Through it all, McCarthy has displayed an uncanny ability to keep his players on point.

“I know it comes from McCarthy, it starts with him,” said 12-year veteran Ryan Pickett. “We do a good job of moving on.

“He’s like, ‘Stay focused, stay focused on our goal ahead, don’t let anything sidetrack us.’ He always has that message every day for us.”

McCarthy’s consistent and confident approach rubs off on his players.

“He never lets any of the BS affect him,” said guard Josh Sitton. “We’re able to keep on playing no matter where we’re at. We always have confidence that we’re going to be fine.”

The Packers have been fine despite getting robbed of a victory against Seattle in September due to an official’s horrendous call on the final play of the game.

They have been fine even after blowing a 21-3 halftime lead and losing to Indianapolis in October, which dropped their record to 2-3.

They have been fine despite enduring a rash of injuries to starters, something that also happened in 2010 when the Packers won the Super Bowl.

It’s inevitable bad things will happen. The important thing in McCarthy’s mind is how you handle adversity when it arrives.

“If there’s a storm outside, that stuff don’t matter to coach,” said Pickett. “If there’s a storm outside you’d never know it in this building. That’s how we are. That’s how we go about our business.”

What Packers nose tackle B.J. Raji respects about McCarthy is that he’s demanding but also understanding, something that became obvious following the Packers’ 38-10 loss to the New York Giants in November.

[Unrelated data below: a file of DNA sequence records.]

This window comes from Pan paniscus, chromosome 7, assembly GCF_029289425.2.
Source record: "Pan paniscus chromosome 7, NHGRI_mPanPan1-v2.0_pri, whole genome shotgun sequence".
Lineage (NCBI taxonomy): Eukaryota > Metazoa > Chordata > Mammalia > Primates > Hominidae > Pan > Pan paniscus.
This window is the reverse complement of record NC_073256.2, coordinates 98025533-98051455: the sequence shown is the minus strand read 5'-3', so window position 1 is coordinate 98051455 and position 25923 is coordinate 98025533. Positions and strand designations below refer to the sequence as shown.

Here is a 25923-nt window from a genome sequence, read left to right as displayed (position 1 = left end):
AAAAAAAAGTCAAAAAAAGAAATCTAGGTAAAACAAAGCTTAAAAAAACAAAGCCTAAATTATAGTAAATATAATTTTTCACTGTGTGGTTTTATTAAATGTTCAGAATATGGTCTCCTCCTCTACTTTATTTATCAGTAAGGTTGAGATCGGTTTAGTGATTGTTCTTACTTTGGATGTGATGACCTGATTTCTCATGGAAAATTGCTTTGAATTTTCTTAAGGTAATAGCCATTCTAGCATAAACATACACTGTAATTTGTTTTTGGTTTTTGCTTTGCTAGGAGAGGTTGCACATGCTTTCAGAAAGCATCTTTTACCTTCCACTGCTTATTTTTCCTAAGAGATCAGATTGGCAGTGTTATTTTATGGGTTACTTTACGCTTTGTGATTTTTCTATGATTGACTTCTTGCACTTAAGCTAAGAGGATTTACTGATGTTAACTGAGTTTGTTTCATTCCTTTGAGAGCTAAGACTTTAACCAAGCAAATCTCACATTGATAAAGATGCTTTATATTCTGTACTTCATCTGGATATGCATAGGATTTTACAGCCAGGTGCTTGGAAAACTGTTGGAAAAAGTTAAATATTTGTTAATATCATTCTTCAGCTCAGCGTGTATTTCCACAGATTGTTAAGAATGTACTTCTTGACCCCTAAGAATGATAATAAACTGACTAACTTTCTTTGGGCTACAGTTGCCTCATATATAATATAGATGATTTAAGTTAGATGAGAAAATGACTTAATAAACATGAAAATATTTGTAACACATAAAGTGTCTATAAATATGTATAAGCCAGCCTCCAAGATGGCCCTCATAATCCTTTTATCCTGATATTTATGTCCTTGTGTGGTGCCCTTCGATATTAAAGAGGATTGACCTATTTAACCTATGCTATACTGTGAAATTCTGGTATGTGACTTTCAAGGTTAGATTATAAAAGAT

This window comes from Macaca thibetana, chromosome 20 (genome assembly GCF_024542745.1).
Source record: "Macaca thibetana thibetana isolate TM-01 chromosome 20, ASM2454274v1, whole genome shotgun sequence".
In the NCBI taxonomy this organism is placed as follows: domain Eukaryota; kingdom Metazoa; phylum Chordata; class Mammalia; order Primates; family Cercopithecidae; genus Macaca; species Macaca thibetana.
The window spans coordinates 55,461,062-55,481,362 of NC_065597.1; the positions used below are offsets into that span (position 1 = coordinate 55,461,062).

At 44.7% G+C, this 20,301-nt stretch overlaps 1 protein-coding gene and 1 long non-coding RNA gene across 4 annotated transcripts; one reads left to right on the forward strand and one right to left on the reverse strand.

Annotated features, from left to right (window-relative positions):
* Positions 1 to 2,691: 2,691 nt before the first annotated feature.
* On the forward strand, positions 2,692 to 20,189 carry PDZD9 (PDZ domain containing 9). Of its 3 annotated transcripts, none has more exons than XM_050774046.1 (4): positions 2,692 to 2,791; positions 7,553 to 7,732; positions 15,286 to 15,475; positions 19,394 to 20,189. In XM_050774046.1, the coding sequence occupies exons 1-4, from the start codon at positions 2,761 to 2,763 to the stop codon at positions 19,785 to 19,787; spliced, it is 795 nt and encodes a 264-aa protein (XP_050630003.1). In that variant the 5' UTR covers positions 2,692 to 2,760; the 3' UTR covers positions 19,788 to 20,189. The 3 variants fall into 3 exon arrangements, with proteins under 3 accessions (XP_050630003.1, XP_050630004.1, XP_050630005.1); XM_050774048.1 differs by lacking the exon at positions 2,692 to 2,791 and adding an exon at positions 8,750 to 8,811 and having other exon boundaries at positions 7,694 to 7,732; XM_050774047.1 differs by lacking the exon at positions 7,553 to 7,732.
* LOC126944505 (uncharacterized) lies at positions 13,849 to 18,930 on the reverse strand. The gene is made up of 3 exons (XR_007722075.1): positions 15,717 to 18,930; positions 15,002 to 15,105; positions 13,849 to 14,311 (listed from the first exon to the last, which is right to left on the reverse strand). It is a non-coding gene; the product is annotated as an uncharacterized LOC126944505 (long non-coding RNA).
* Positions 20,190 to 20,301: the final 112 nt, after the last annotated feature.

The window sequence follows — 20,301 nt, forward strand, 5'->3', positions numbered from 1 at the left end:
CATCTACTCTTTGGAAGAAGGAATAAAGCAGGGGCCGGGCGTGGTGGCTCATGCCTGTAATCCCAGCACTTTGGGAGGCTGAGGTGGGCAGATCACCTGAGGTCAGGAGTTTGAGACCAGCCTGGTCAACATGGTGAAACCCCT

“Coming back that Wednesday, guys were expecting to get like a fire-and-brimstone type of speech,” Raji explained. “And he comes and he reads us St. Paul’s first letter to the Corinthians in the Bible. It was talking about different aspects and everything, it kind of like threw us off guard. But it also shows you the type of person he is. He understands that obviously if you’re a Green Bay Packer you’re expected to win, but it’s not going to happen every week. I think he’s very realistic. He’s about the next game and the next play and everything like that.”

McCarthy doesn’t believe in wasting time or energy on things that can’t be controlled.

“There’s so many different elements around our game that cause distraction,” he said. “They knock you off point. That’s the challenge of everybody in this business.”

One of the biggest challenges this season was getting his team in the right frame of mind after the Seattle game. He admits that in his younger days he would have lost his temper.

“To be volatile in that situation is the easy way,” said McCarthy.

“That’s the most natural reaction. The hardest thing to do is what we did, it was to take the high road.”

In the days after that game McCarthy essentially told his players not to gripe about the unjust loss and to forget about it. In a stunning gesture of good sportsmanship, McCarthy even reached out to one of the replacement officials to offer words of encouragement.

One thing McCarthy won’t allow his players to do is feel sorry for themselves, no matter what the circumstances.

“It’s just not going to happen here,” said Pickett. “I mean he doesn’t believe in that. He doesn’t believe in excuses. Even after the Seattle game, the way that everything worked out, he was still saying how we could have done thing better … not leaving (the outcome) to the refs. I think that’s indicative of the type of person he is and why he’s had so much success."

mvandermause@greenbaypressgazette.com and follow him on Twitter @MikeVandermause.